• What loan amounts you can comfortably take on for new equipment purchases
  • Optimal timing for financing business growth plans

So be sure to calculate your DTI ratio at least quarterly, if not monthly. Trends in that key metric will influence the way you steer your small business.

Other Financial Ratios to Assess

While debt-to-income ratio should be part of your regular analytics, it doesn’t provide a full picture of financial health on its own. Some other key small business financial ratios you should calculate include:

Profit Margin – Shows what percentage of total sales are actual profit. Helps gauge pricing and profitability.

Return on Investment (ROI) – Compares earnings to capital invested in the business. Checks if you’re getting enough bang for your buck from investments.

Current Ratio – Helps assess ability to pay short-term liabilities. You want more current assets than current liabilities.

Cash Flow – Looks at the actual cash you generate and use in your business monthly. Helps predict ability to pay expenses.

Use a mix of financial ratios to assess all different aspects of your business operations and financial fitness. DTI ratio is one important piece of that overall analysis.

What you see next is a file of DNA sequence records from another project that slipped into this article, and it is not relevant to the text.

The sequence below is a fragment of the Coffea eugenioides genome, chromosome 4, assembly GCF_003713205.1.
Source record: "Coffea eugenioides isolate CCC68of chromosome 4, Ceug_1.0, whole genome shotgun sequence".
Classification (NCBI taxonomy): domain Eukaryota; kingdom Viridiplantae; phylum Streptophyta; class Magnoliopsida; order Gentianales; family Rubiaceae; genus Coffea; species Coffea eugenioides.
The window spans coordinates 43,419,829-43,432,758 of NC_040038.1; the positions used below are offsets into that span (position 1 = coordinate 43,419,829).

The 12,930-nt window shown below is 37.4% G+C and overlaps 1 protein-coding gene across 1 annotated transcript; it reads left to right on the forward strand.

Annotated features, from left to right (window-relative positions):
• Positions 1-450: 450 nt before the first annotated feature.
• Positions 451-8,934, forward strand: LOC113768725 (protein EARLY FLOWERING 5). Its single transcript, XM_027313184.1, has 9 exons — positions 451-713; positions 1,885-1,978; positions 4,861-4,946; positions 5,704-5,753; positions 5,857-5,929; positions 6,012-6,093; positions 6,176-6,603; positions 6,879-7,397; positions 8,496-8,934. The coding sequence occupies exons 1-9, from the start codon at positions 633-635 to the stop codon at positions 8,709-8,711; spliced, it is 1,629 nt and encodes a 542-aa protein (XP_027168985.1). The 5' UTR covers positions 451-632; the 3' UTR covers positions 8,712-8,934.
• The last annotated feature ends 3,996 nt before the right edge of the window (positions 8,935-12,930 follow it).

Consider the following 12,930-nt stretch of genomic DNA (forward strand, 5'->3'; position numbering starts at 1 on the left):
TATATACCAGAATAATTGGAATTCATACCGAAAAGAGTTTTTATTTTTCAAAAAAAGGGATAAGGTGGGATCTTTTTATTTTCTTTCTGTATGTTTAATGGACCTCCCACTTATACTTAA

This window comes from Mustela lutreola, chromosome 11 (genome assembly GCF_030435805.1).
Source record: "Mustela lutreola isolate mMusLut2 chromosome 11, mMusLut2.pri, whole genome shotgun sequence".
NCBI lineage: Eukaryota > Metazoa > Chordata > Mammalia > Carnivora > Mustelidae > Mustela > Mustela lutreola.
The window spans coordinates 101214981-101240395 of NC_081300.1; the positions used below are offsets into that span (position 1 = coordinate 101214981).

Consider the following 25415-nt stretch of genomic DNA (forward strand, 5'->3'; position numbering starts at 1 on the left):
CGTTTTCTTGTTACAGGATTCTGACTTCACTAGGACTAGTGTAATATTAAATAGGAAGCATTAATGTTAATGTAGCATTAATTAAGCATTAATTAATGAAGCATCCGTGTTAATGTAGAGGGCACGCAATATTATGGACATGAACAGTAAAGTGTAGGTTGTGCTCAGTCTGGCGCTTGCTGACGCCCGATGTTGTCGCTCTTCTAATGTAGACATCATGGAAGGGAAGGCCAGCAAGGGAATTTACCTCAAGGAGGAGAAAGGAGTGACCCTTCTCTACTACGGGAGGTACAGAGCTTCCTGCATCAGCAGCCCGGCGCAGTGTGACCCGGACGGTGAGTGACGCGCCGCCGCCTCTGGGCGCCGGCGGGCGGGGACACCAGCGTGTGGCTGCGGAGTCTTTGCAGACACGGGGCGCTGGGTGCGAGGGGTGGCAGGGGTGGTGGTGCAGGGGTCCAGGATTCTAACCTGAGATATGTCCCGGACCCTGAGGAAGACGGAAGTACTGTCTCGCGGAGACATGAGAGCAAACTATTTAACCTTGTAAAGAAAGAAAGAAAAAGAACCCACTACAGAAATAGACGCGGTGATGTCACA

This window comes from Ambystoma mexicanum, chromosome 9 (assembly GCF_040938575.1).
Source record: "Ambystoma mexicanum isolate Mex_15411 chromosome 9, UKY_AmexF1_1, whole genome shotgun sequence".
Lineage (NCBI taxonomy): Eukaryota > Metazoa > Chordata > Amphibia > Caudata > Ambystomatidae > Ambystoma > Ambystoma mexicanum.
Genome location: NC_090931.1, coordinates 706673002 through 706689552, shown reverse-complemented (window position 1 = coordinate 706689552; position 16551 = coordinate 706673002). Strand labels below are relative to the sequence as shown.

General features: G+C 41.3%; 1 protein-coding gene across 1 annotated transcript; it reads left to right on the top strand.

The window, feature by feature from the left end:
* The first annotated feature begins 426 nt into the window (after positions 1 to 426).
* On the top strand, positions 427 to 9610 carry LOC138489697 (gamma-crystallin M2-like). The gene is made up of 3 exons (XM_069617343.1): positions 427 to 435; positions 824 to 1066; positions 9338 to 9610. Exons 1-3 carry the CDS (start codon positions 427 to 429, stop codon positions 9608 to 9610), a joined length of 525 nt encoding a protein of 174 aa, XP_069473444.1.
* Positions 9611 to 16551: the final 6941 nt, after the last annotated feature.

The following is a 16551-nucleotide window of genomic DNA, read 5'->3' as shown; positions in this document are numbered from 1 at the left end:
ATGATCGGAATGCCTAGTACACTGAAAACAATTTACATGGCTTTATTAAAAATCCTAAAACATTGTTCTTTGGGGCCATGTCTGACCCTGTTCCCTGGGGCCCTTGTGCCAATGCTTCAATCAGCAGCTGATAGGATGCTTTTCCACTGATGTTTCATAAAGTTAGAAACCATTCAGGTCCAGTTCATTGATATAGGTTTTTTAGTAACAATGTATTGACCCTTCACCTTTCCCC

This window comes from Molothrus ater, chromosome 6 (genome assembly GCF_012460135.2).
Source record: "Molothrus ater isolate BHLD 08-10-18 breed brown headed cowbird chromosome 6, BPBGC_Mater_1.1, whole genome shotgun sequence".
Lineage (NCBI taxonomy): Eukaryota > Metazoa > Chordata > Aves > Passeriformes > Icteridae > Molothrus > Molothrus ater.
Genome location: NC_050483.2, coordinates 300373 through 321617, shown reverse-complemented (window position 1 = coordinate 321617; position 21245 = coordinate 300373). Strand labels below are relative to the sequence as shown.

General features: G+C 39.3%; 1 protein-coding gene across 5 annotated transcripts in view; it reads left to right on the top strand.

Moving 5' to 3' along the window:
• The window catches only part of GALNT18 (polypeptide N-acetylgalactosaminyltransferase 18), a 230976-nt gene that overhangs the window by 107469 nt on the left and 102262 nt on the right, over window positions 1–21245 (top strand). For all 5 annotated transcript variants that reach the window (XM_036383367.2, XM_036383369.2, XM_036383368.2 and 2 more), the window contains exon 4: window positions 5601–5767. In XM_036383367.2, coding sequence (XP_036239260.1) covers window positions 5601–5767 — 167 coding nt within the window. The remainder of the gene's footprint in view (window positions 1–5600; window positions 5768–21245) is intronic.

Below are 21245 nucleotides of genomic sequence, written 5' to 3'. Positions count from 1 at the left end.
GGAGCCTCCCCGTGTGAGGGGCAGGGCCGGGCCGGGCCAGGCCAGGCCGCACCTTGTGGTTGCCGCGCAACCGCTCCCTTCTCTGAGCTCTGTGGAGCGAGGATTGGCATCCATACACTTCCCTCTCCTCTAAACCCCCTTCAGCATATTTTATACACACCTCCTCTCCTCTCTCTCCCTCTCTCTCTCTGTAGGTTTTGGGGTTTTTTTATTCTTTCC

When to Seek Professional Help

If your DTI ratio is very high or you need help structuring loans and payments, don’t hesitate to seek assistance from financial professionals. Most small business owners work with:

  • Accountants – Help organize financial data and statements for accurate ratio calculations. Also provide consulting on improving numbers.
  • Small business bankers – Guide financing options to help improve cash flow and DTI.
  • SBA specialists – Assist with Small Business Administration loan applications and terms to fit small business budgets.

The right financial professionals make calculating key ratios simple and support you in making strategic business decisions based on those metrics.

Calculating Your DTI Ratio

As you saw in this article, determining your small business’s debt-to-income ratio is straightforward. Simply:

  1. Total your monthly debt payments
  2. Calculate your monthly income
  3. Divide the two numbers to get your DTI as a percentage

Regularly monitor trends in your DTI ratio, as well as other key financial metrics, to gauge the financial fitness of your business. Use those numbers to strategically guide business decisions and financing plans.

Keeping your debt-to-income ratio in the optimal range gives your small business resilience and room to seize growth opportunities when they arise. So be sure to calculate your DTI regularly and seek professional support if you need help improving it over time.